THE Athenaeum Limelight Players have chosen Leonard Caddy's Jeykll and Hyde as their autumn production, running at the theatre in Warminster High Street from November 30-December 3.

The star of the show, Robert Billen says: 'Being involved in Jekyll and Hyde is something of a dream come true, an iconic story and an iconic character. There is so much to get stuck into. Rehearsals have been very good, it is a pleasure to be surrounded by such a good cast, I do genuinely believe it is one of the best casts I have been a part of and everyone is doing really well. Everyone is working really hard and I think it will be a very good show.”

Producer Bethan Davies observes : 'Jekyll and Hyde is a study in good and evil, a focus on mental health problems and drug addiction. It will be a journey for the audience to find out which side of our eponymous hero/villain will win the battle"

Director Graham Thomas explains: ""I have always had a strong affinity with the story of Jekyll and Hyde ever since my young cousin Peter was diagnosed with paranoid schizophrenia back in the 70s when he was a teenager. His life was a sad and troubled one that ended with his tragic suicide. In many ways his life parallels the life of Jekyll in this story. As his illness grew he developed two sides that were distinct yet of the same man. It was disturbing and shocking to witness the struggles he went through.

"When I first read this version by Leonard Caddy I was deeply moved and since that time I have always wanted to direct it. I am grateful for Athenaeum Limelight Players (ALPs) for giving me this opportunity to do so.

"In directing this version of Jekyll & Hyde I wanted it first of all to be a tribute to my cousin Peter who struggled with mental illness, as well as to all the people in this country who are going through the same thing. "I also wanted it to be a reminder that mental illness is not something that we lock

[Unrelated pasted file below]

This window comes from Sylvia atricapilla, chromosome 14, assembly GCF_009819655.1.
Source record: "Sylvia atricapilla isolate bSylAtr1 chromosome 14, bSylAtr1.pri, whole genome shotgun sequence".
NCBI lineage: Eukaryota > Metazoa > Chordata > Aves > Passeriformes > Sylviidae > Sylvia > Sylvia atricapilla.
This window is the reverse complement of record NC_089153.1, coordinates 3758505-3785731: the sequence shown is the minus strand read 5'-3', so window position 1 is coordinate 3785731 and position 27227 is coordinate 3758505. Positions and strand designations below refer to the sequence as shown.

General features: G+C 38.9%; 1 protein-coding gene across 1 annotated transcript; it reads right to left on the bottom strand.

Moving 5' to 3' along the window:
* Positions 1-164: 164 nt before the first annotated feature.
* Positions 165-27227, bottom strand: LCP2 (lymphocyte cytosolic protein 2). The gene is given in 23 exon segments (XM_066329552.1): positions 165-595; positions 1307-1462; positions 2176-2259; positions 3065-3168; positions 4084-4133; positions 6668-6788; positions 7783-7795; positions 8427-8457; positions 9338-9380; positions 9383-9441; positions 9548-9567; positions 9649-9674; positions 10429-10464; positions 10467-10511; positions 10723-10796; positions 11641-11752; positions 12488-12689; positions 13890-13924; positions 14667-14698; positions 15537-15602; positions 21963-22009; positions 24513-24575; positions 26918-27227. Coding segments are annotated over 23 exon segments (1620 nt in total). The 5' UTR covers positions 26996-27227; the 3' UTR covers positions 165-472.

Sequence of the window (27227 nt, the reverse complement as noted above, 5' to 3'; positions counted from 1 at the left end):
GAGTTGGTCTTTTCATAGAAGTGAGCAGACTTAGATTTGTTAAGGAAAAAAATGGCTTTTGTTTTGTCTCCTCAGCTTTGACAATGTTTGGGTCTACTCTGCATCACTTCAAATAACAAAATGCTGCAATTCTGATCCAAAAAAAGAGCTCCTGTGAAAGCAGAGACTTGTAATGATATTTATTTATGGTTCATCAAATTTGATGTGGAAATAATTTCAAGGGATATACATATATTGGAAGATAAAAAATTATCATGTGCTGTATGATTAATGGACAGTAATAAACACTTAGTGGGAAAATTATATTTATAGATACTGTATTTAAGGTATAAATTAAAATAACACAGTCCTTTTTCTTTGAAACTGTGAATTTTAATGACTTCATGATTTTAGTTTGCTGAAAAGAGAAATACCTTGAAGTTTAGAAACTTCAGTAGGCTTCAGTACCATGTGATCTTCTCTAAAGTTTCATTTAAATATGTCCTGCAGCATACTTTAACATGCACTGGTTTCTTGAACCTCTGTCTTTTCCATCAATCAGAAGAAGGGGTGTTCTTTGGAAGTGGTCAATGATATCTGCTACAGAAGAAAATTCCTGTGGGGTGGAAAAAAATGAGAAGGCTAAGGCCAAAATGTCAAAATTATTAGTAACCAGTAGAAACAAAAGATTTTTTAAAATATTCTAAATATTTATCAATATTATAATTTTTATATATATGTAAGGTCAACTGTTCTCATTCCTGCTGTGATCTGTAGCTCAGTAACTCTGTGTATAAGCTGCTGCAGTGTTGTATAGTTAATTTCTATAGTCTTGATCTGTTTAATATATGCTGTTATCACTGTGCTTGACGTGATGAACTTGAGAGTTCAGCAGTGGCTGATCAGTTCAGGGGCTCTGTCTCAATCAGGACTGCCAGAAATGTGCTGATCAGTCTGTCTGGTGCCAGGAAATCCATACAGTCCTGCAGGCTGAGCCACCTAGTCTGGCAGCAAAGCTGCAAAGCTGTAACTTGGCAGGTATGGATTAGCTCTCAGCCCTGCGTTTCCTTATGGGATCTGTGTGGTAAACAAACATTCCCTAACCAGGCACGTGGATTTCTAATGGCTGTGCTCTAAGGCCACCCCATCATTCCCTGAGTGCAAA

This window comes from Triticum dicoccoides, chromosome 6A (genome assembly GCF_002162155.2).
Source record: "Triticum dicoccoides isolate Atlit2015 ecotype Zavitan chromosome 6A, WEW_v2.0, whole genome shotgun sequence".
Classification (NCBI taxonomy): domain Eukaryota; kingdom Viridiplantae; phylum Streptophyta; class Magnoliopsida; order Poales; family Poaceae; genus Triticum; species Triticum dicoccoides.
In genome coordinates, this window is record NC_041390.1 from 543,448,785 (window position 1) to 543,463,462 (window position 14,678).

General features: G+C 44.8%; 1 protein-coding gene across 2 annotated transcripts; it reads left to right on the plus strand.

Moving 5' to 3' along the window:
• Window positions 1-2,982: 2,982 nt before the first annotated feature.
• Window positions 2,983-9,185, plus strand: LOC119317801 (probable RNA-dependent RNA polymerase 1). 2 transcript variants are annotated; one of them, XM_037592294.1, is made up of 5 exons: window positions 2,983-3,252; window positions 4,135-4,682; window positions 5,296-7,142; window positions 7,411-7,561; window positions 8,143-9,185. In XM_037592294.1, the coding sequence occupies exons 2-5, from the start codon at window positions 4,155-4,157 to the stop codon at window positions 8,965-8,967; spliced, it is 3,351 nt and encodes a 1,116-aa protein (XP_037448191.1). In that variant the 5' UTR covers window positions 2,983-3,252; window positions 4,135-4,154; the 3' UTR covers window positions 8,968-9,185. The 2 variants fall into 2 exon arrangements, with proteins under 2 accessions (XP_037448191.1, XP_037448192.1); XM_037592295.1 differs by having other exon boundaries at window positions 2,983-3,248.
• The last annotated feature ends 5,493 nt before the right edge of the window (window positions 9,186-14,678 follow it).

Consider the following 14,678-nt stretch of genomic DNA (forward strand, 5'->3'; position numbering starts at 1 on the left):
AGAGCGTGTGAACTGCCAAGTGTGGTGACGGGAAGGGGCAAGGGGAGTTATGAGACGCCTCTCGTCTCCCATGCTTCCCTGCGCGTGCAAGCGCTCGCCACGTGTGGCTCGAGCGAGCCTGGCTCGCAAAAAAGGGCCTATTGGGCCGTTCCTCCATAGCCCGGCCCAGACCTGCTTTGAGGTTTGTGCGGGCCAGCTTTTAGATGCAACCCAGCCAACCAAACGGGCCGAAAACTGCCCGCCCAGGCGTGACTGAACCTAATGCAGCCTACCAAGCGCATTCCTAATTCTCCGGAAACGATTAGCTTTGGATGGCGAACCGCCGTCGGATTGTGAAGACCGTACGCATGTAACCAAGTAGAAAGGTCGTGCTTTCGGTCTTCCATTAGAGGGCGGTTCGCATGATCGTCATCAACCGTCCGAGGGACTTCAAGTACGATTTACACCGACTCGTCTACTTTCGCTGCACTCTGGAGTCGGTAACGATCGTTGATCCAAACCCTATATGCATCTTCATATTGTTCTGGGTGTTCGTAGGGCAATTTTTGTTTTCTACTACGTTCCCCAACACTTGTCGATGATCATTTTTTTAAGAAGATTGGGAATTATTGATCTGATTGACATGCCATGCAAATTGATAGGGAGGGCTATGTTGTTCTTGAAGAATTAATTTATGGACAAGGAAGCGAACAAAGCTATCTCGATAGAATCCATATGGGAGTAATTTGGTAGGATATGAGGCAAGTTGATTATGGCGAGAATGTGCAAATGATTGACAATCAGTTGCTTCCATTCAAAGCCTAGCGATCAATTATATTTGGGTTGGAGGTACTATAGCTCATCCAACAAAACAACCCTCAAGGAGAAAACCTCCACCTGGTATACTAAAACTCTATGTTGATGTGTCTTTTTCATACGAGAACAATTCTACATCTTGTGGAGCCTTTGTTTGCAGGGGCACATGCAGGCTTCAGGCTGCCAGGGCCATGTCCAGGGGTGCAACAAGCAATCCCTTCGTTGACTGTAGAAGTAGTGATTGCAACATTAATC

away in a closet and say doesn’t exist. It does; and as a society we need to face it, in better ways than we are doing at the moment.

"Added to the element of mental illness within the play is another one, that of drug addiction. The moment Jekyll begins taking his potion he changes. In short, he begins to exhibit the symptoms of drug addiction.

"My other chief reason for doing is because it is a great story, a classic story and highly entertaining if not a little creepy. But this play has been a true team effort. The wonderful, amazing cast bought into the vision and have created an excellent performance supported by the first class stage management team and the technical team.

"Whatever you take away from seeing this show I hope you are thoroughly entertained and hopefully a little pensive."

Adela Forestier-Walker of the Players said: "This novel is being studied as part of the school curriculum this year - and as a result we are offering special discounted tickets to school parties.

"The first night of ALPs shows are always a charity night and this time we thought it appropriate to support Rethink Mental Health."

Tickets, at £10, £12.50 on the charity night, are on sale now from 01985 213891/